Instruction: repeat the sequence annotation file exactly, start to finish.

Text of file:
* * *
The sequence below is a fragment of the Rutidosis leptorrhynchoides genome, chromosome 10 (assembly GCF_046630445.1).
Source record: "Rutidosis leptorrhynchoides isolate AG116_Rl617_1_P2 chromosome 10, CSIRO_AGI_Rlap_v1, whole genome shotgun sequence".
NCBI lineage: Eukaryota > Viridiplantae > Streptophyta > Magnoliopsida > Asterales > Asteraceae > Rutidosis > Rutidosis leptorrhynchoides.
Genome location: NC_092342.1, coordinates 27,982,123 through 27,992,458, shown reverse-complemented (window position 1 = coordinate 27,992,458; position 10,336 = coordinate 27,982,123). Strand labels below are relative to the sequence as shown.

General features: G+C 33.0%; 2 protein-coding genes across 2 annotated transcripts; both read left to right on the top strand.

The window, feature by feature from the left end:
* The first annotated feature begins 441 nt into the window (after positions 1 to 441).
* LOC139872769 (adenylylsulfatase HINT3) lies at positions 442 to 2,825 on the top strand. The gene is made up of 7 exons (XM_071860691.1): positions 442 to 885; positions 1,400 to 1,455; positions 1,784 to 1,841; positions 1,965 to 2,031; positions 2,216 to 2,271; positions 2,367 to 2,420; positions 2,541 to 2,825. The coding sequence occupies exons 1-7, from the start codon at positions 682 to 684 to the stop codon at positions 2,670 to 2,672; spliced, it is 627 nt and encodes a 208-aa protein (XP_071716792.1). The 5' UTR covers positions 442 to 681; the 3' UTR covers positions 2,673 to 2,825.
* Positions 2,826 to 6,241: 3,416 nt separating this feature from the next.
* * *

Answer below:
The sequence below is a fragment of the Rutidosis leptorrhynchoides genome, chromosome 10 (assembly GCF_046630445.1).
Source record: "Rutidosis leptorrhynchoides isolate AG116_Rl617_1_P2 chromosome 10, CSIRO_AGI_Rlap_v1, whole genome shotgun sequence".
NCBI lineage: Eukaryota > Viridiplantae > Streptophyta > Magnoliopsida > Asterales > Asteraceae > Rutidosis > Rutidosis leptorrhynchoides.
Genome location: NC_092342.1, coordinates 27,982,123 through 27,992,458, shown reverse-complemented (window position 1 = coordinate 27,992,458; position 10,336 = coordinate 27,982,123). Strand labels below are relative to the sequence as shown.

General features: G+C 33.0%; 2 protein-coding genes across 2 annotated transcripts; both read left to right on the top strand.

The window, feature by feature from the left end:
* The first annotated feature begins 441 nt into the window (after positions 1 to 441).
* LOC139872769 (adenylylsulfatase HINT3) lies at positions 442 to 2,825 on the top strand. The gene is made up of 7 exons (XM_071860691.1): positions 442 to 885; positions 1,400 to 1,455; positions 1,784 to 1,841; positions 1,965 to 2,031; positions 2,216 to 2,271; positions 2,367 to 2,420; positions 2,541 to 2,825. The coding sequence occupies exons 1-7, from the start codon at positions 682 to 684 to the stop codon at positions 2,670 to 2,672; spliced, it is 627 nt and encodes a 208-aa protein (XP_071716792.1). The 5' UTR covers positions 442 to 681; the 3' UTR covers positions 2,673 to 2,825.
* Positions 2,826 to 6,241: 3,416 nt separating this feature from the next.